It sounds like a Maoist slogan, but farm commissioner Mariann Fischer Boel set out a ‘one vision, two steps’ plan for the reform of the CAP at the recent Agra Europe conference in London. As she has made clear before, the forthcoming Health Check which will address the period up until 2013 is seen largely as a tidying up exercise rather than an opportunity for further fundamental reform. The Commission is currently preparing a Green Paper on the Health Check but this is not expected to be ready until after the summer.
However, a substantial shift in the structure of EU financing for agriculture and the rural economy remains a distinct possibility for the period after 2013. In the meantime, Single Farm Payment payments could be cut by 7 per cent a year by 2013 under the Financial Discipline Mechanism. This would result from the continuing phasing in of direct aids to accession states, aggravated by the addition of Bulgaria and Romania which took the SPS payment budget beyond the Pillar 1 budget ceiling. However, Fischer Boel confirmed that the SPS ‘will be with us for a long time to come.’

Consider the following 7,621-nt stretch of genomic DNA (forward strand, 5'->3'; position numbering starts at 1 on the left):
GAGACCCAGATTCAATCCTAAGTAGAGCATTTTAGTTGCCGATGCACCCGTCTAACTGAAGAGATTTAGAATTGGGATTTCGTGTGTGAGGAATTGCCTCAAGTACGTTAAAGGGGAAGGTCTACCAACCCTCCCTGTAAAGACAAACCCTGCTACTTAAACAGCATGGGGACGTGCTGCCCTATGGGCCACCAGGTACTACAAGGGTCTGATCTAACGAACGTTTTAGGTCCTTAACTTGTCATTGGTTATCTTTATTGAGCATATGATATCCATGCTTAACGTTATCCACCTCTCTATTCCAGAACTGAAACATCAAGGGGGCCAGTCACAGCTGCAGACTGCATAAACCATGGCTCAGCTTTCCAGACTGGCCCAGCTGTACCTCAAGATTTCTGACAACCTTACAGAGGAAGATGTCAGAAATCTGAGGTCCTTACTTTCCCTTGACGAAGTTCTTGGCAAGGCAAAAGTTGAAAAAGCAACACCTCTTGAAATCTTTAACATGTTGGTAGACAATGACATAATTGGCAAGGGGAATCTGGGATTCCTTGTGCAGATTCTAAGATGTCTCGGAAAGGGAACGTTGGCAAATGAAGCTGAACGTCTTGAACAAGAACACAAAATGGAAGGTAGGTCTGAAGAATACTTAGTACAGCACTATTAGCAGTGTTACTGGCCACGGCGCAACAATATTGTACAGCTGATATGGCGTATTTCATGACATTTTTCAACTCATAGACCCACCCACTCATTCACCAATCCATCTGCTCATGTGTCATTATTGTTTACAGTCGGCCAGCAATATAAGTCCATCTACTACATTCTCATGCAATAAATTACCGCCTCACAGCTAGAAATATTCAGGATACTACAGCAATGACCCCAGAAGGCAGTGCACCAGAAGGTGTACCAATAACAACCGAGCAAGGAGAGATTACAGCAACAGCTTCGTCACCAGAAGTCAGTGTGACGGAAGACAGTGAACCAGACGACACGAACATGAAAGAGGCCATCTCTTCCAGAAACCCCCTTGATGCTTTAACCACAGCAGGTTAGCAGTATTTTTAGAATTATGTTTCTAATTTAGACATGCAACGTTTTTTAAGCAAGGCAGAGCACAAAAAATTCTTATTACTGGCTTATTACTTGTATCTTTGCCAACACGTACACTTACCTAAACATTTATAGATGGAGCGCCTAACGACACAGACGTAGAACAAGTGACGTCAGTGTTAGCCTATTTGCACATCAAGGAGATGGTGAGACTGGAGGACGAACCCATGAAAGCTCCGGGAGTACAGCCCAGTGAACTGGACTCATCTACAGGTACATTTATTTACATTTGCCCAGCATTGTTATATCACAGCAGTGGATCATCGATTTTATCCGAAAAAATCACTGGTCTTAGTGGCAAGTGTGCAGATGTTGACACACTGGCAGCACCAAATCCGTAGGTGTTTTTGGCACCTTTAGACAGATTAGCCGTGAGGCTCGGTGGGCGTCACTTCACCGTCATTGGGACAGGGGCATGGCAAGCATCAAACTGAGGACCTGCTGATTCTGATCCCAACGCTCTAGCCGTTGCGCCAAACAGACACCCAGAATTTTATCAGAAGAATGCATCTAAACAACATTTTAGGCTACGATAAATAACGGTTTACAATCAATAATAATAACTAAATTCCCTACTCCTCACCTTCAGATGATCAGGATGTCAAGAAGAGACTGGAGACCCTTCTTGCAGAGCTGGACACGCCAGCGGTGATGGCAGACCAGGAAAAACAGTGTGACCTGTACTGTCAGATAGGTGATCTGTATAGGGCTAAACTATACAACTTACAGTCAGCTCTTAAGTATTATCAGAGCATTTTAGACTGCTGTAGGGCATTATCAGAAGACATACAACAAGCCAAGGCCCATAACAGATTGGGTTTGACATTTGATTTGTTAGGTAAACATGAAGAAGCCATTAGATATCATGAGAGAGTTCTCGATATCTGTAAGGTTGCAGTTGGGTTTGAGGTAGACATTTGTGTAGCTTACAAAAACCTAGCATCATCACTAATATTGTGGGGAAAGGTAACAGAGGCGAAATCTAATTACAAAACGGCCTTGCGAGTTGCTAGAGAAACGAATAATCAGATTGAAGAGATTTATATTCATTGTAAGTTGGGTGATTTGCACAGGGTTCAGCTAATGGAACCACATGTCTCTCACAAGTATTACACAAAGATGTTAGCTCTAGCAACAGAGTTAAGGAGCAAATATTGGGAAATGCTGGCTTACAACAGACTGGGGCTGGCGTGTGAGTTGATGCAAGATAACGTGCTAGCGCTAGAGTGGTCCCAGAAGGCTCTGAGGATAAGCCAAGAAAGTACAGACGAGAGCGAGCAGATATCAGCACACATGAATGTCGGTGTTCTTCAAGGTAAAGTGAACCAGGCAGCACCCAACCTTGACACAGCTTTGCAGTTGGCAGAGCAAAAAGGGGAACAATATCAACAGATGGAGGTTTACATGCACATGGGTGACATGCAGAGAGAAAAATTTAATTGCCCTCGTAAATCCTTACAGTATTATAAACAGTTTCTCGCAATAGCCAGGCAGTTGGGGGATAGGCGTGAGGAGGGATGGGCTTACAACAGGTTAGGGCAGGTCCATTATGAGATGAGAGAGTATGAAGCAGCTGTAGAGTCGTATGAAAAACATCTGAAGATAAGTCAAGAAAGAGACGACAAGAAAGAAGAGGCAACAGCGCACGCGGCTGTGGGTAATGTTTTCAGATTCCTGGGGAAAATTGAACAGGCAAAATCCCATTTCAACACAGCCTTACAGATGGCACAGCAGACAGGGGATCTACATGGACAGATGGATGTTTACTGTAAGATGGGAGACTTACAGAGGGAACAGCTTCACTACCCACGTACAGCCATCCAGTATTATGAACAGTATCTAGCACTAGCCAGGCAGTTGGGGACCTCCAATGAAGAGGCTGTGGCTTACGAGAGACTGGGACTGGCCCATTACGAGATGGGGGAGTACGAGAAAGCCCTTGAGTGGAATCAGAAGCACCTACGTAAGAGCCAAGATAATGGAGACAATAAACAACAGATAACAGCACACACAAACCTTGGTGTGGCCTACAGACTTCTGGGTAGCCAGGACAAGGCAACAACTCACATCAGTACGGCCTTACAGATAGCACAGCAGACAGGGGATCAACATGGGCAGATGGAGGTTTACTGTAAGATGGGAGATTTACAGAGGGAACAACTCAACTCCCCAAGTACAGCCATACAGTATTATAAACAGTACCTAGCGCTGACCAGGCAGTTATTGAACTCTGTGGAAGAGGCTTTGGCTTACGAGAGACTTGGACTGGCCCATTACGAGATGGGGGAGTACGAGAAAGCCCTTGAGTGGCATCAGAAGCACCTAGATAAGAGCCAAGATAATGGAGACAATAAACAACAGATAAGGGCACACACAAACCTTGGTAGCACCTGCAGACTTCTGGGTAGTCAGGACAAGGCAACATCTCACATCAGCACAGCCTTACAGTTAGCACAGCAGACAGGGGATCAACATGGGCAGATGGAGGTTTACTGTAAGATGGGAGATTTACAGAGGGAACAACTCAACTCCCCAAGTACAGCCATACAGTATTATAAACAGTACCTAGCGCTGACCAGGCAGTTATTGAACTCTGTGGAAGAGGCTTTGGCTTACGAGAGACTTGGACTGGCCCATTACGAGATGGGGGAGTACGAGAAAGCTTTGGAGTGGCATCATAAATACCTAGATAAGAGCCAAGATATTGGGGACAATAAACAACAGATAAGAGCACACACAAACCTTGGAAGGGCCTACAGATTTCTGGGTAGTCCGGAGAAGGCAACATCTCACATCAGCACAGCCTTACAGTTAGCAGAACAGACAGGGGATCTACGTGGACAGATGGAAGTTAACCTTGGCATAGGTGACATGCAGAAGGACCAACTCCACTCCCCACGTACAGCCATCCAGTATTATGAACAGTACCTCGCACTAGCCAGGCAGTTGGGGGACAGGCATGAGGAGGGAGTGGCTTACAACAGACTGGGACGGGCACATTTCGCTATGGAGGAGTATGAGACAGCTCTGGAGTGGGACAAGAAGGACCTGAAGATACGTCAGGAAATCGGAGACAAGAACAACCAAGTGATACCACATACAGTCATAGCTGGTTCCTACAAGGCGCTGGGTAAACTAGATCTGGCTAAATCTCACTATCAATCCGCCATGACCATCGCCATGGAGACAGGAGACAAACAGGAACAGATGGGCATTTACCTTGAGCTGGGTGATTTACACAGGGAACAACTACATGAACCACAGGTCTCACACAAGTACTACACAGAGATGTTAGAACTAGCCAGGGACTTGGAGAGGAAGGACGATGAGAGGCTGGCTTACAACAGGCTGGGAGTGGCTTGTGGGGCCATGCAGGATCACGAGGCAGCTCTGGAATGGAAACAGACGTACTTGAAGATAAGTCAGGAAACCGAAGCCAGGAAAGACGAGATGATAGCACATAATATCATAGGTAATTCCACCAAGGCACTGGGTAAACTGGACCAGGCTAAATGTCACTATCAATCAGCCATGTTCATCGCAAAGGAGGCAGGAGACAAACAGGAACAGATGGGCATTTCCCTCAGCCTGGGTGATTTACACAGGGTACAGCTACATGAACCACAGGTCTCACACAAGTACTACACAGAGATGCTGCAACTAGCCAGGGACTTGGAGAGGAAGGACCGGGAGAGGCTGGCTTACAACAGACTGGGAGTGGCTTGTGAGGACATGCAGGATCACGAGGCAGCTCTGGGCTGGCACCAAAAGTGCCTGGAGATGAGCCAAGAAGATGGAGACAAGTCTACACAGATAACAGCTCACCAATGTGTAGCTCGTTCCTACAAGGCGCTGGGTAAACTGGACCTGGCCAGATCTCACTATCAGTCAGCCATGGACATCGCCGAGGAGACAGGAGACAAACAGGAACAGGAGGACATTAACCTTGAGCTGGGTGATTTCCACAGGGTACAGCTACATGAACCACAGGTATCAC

The Danish farm supremo had little time for the two main drivers of CAP reform. She said that ‘Thinking about policy must drive the European budget. If we put things the other way round … we won’t have a CAP that can meet the very real challenges of the future.’ She also declared that she would not allow the Doha Round of international trade talks be ‘the main driver of our domestic policy for farms and rural areas in the years ahead.’
In short, Fischer Boel wants to continue the reform process, but she wants to retain a CAP a long time into the future. And, of course, doing the first task makes it easier to achieve the second.